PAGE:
My love of the water began at an early age. In my baby book, my mom shares her account of my baptism, noting: “Gina did not cry as the water was poured over her head; in fact, she liked it!”
Growing up in northern California, I spend summer days splashing around the pool at the YMCA, stalking the teenage lifeguards who look impossibly cool in their red swimsuits. When I am 6 years old, my dad oversees the installation of an L-shaped pool in our backyard. It looks like something out of The Flintstones, all rounded edges and curves, complete with a banana-yellow slide that quickly becomes the main attraction for my brother, sister and me. During birthday parties, 20 or so kids cannonball into the deep end, then squeeze into the hot tub before retiring to the kitchen for pizza and cake.
After I join the swim team in fifth grade, jumping into the pool becomes an almost daily part of my routine. There are weekday practices and competitive meets on the weekends, which involve — besides swimming — a whole lot of waiting around. My teammates and I huddle in our sleeping bags between events, eating Twizzlers, playing the fortune-telling game M.A.S.H. and listening to our Discmans.
On October 17, 1989, when the Loma Prieta earthquake strikes the San Francisco Bay Area, I’m in the middle of swim practice. The lane lines twist and contort, and a great slosh of water practically catapults us all onto the deck. No one is hurt, and, oddly enough, no one seems to be alarmed.
Illustration by Elissa Turnbull
I discover some aspects of swimming that I don’t relish. Swimmer’s ear plagues me constantly, and I have to be scrupulous about using drops. One day, my mom takes me for a long overdue haircut. I feel distinctly offended when the stylist turns to my mother and says primly, “See that nice, glossy glow in her hair? That’s chlorine.”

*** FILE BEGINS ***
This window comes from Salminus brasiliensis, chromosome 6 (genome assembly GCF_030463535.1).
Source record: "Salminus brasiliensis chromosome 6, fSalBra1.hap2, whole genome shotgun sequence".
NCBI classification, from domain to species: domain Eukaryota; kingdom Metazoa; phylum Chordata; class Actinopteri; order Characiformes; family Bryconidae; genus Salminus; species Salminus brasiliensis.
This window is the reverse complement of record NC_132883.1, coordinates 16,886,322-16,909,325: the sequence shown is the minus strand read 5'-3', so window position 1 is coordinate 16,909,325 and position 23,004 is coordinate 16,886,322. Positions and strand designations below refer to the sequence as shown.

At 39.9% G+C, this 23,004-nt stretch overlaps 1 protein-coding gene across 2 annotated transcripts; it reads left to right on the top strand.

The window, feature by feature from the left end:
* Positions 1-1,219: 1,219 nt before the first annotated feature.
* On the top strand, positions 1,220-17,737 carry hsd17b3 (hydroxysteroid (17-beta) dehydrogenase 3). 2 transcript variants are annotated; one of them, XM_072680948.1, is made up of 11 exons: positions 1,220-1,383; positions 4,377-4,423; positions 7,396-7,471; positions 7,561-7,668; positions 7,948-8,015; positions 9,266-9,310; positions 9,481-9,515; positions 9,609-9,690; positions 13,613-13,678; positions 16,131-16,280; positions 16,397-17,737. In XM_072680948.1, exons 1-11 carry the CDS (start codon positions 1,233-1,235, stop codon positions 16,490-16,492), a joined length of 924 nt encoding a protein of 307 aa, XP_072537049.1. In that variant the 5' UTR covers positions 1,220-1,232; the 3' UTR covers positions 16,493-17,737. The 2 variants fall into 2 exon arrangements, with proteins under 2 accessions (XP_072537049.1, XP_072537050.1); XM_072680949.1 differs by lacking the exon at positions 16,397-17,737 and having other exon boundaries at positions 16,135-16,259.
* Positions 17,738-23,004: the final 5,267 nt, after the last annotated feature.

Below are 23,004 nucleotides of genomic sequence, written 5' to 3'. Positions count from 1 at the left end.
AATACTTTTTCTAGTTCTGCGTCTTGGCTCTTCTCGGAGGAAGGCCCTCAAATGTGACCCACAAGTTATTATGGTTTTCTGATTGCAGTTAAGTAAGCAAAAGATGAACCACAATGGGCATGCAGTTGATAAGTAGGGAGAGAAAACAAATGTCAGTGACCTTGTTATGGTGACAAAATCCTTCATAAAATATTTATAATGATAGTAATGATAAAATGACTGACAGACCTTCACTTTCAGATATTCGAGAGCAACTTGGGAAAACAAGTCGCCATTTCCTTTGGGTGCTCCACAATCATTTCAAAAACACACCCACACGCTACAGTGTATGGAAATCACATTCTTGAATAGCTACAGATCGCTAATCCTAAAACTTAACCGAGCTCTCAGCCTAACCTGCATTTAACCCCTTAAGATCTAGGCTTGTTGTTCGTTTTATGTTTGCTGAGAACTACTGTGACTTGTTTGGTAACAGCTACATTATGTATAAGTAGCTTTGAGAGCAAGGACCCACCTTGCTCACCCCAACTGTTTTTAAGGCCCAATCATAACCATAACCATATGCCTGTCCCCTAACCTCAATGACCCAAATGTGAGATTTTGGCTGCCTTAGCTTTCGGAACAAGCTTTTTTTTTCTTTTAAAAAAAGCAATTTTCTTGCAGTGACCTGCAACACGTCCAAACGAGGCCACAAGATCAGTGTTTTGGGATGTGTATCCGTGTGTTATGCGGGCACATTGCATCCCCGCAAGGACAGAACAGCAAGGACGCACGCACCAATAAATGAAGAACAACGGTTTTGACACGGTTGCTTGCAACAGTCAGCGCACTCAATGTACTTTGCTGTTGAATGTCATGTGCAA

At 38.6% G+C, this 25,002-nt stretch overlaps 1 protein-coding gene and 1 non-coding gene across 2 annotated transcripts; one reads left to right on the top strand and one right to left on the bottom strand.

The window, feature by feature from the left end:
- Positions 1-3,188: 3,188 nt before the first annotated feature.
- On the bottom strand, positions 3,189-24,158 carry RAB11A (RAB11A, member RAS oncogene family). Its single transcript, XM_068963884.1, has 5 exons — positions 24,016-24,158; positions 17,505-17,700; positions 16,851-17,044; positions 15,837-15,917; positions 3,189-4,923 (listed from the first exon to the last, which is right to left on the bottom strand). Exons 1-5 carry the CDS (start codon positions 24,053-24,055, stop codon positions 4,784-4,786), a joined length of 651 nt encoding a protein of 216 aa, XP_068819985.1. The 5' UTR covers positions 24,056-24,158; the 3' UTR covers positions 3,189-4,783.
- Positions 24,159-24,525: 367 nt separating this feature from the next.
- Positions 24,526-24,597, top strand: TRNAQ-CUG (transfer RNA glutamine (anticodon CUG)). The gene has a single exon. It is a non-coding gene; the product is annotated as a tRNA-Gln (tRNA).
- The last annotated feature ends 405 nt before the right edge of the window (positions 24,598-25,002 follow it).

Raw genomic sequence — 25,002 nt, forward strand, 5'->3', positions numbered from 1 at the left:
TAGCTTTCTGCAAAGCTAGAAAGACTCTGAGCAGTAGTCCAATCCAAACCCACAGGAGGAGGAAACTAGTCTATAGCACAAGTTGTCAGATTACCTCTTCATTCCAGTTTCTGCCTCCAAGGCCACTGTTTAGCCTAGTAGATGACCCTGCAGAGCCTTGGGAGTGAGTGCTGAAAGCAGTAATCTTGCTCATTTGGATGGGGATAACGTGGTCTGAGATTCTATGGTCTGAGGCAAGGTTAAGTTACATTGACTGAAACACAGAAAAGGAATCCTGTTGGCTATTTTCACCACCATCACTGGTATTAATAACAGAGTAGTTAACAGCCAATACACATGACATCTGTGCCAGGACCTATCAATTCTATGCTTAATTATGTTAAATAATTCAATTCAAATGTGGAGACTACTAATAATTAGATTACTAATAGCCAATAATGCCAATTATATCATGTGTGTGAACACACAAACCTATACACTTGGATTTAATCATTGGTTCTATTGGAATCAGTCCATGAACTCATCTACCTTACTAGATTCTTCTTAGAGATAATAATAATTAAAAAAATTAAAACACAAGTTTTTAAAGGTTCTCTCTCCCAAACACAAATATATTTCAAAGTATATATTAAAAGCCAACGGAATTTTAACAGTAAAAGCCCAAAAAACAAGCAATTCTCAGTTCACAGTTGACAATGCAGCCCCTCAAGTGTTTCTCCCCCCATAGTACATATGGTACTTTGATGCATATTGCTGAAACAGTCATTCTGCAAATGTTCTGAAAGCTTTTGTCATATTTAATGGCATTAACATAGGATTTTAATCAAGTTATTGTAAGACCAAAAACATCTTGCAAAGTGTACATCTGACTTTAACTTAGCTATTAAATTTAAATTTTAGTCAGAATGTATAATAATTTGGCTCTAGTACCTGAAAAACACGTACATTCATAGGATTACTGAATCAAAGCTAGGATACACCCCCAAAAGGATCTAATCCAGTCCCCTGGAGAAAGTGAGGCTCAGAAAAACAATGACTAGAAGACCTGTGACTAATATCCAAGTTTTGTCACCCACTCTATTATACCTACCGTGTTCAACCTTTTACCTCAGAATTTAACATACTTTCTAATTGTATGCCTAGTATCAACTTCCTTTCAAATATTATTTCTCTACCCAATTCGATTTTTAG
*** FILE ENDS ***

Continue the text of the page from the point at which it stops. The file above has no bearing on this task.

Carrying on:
There is also the embarrassing business of hair in other places. Our coaches instruct us to let all of our body hair grow out until the night before the meet, then shave it to reduce any drag in the water. I’m not sure if this makes anyone’s racing times faster, but it contributes to plenty of angst among the girls, who are convinced the entire school will notice and poke fun at the stubble on our legs.
Plenty of my teammates invest in paper swimsuits, which I am terrified to wear. Though the popular suits — which I later learn aren’t actually made of paper — are specifically designed for racing and claim to offer a performance edge, I can’t shake my nightmares of the suit suddenly disintegrating in the water on the final lap of an event.
Decades later, my time as a swimmer feels like an artifact of a different era. I’m now firmly entrenched in motherhood, with an opinionated toddler who rules my waking hours. Our days are an endless carousel of naps, diaper changes, reheated coffee and overflowing laundry baskets.
As we celebrate Halloween with our daughter, a subtle chill creeps into the autumn air, and we learn I’m expecting our second child. Life finally seems to be settling into a comfortable rhythm.
Then my immune system decides to turn on me.
While it’s not clear what provokes my body to destroy itself — the pregnancy, a random virus, or an ill-advised binge on Halloween candy — the damage is swift. My intestines take the brunt of the onslaught, which quickly batters my colon. By early December, I wind up in the hospital.
As snow falls outside the window, an ever-changing cast of gastroenterologists, surgeons and high-risk ob-gyns visits me, filling my charts with grim observations: “Inflammatory colonic Crohn’s disease. Persistent pain and fever. Treatment-refractory.” The doctors seem almost bewildered by the relentless progression of my symptoms. After I fail several rounds of medication, the poker-faced doctor who’s in charge says aloud what I’ve suspected for a while: I need surgery to remove most of my colon.